Re: UI Thread V Worker thread
From: Dave Hall (dhall_at_nospam.deboy.com)
Date: Wed, 14 Jul 2004 01:38:18 -0400
I'm not sure what the official supported answer is to your question, or even
what best practices would suggest for every situation, but I can tell you
what I've been able to do with no known problems to date. Still, just
because I haven't crashed anything yet, doesn't mean it's viable code,
therefore, I'd also like to hear a definitive answer from Microsoft on this
issue or even form other folks with more UI experience than me. Here's a
description of my problem and resolution.
I needed to display dialog with textual information gathered in a worker
thread, and have the worker thread block until the dialog is acknowledged so
it can proceed depending if the form returned btnOK or btnCancel. I needed
this dialog to keep the focus until it's closed like a modal Dialog, so I
first tried creating the form and calling ShowDialog() from the worker
thread. The modal form appeared to behave correctly, but I realized I also
had some user drawn buttons that still showed on the main form behind the
dialog, which were not hidden by the dialog. They needed to toggle color
based on other asynchronous events in other threads (e.g. timer fires to
flash On-Hold button periodically). These had to continue to change color
even when the pseudoModal dialog had the focus. Besides the buttons toggling
color, I also happen to be using a derivative of the OpenNetCF WaveOut API
wrappers to play several audio files in response to still other asynchronous
events (e.g. simulating a phone ringing). The problem I discovered with
creating a new instance of a form and calling ShowDialog() is that since the
main UI thread and also my audio thread both rely on window messages flowing
through their message pumps, they both quit working while the modal dialog
had the focus.
My next idea was to call Application.Run() with the form I wanted to show.
This fixed the message pump issue, because the new form has it's own message
pump now instead of diverting or suspending the one from the main UI.
Unfortunately, I had two new problems. The first problem is that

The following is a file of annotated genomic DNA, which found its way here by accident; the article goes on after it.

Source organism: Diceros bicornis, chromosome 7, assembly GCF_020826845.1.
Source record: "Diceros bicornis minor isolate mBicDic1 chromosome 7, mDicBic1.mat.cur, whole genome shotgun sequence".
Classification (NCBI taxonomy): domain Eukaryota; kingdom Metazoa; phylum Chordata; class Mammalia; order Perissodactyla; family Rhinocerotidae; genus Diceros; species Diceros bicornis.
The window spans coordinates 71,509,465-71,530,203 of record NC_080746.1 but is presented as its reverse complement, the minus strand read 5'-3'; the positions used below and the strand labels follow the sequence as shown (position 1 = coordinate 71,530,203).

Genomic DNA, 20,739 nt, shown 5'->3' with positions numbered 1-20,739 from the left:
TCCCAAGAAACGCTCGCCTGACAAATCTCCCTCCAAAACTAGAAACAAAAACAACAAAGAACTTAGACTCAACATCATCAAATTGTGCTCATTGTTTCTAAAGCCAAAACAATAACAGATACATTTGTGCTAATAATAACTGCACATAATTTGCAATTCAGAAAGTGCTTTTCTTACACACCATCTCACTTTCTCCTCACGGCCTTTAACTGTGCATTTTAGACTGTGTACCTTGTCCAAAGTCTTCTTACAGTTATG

Application.Run() does not block until the form is closed, so I couldn't get
a return value to indicate the user's response the way I could with
ShowDialog(), which blocks. The second problem was that the user was now
free to click on the main UI form and take the focus away from the form
which was supposed to retain focus like a modal Dialog. I solved these two
problems as follows:
In order to get a return value from the form, I subclassed it and added a
new public method called WaitForClose(). In the FormLoad event, I initialize
a private unsignalled synchronization object (ManualResetEvent). In the
button events, I set the form ReturnValue, and in the FormClose event, I
signal the ManualResetEvent. The code that needs to know the return value
calls WaitForClose() which simply blocks until the ManualResetEvent is
signaled, and then returns this.ReturnValue.
Ok, that fixed problem 1, but what about the fact that I can't keep focus on
my pseudoModal form? Well, I cheated. I simply made the form full screen so
that it hides the main UI form, and then nobody can click on it. It's not
technically modal at this point, but it achieves the same results for me.
(The environment where my app runs is a touchscreen with no keyboard or task
bar, so no need to worry about Alt-Tab or other keystrokes that might change
focus, or anyone clicking on the task bar to change focus.)
That takes care of problem 2. One fairly obvious question now, would be why
I even worried about keeping the message pump running on the main UI if I
was just going to completely hide it with a new form. Well, the answer is
that I decided I didn't need to see the flashing buttons on the form while
the dialog was visible, but I did still need to hear the audio from the
OpenNetCF WaveOut thread, so even though there was no visible need for the
UI thread to keep running, I did need it to continue for the audio to
If I didn't need the audio threads to have a message pump running all the
time, I could have simply created a new form in the worker thread and
immediately called ShowDialog(). Without knowing the nature of the forms
you're using, I don't know if this would suffice for you, but maybe I've
thrown out a few new ideas you can consider.
I'll admit, it seems rather odd to me to call Application.Run(myForm) more
than once in an application, especially in different threads, but as far as
I can tell from the docs I've read, and my own experience, it's a legitimate
solution, and results in a separate message pump for each form called this
way. I'm assuming that the form needs to be created in the same thread in
which it is passed to Application.Run(), but I'm not sure if that's the case
or not. I know that having a full screen dialog is a bit of a hack too. I
might have been able to have the form capture the mouse when it's loaded,
but I didn't get around to trying that approach.
Any comments, cringing, shrieks, affirmations, or other feedback from any
MVPs or other gurus is welcome. Whaddaya think?
Good Luck Gravy,
"Gravy" <Gravy@discussions.microsoft.com> wrote in message
> Is it possible for a worker thread to create a form and show it just as
the UI thread normally does, or must a form be created and shown by the UI
thread only? Thereby if a worker thread wants to show a form it must ask the
Main form (the main UI thread) to create and show the form on its behalf.
> Thanks for any help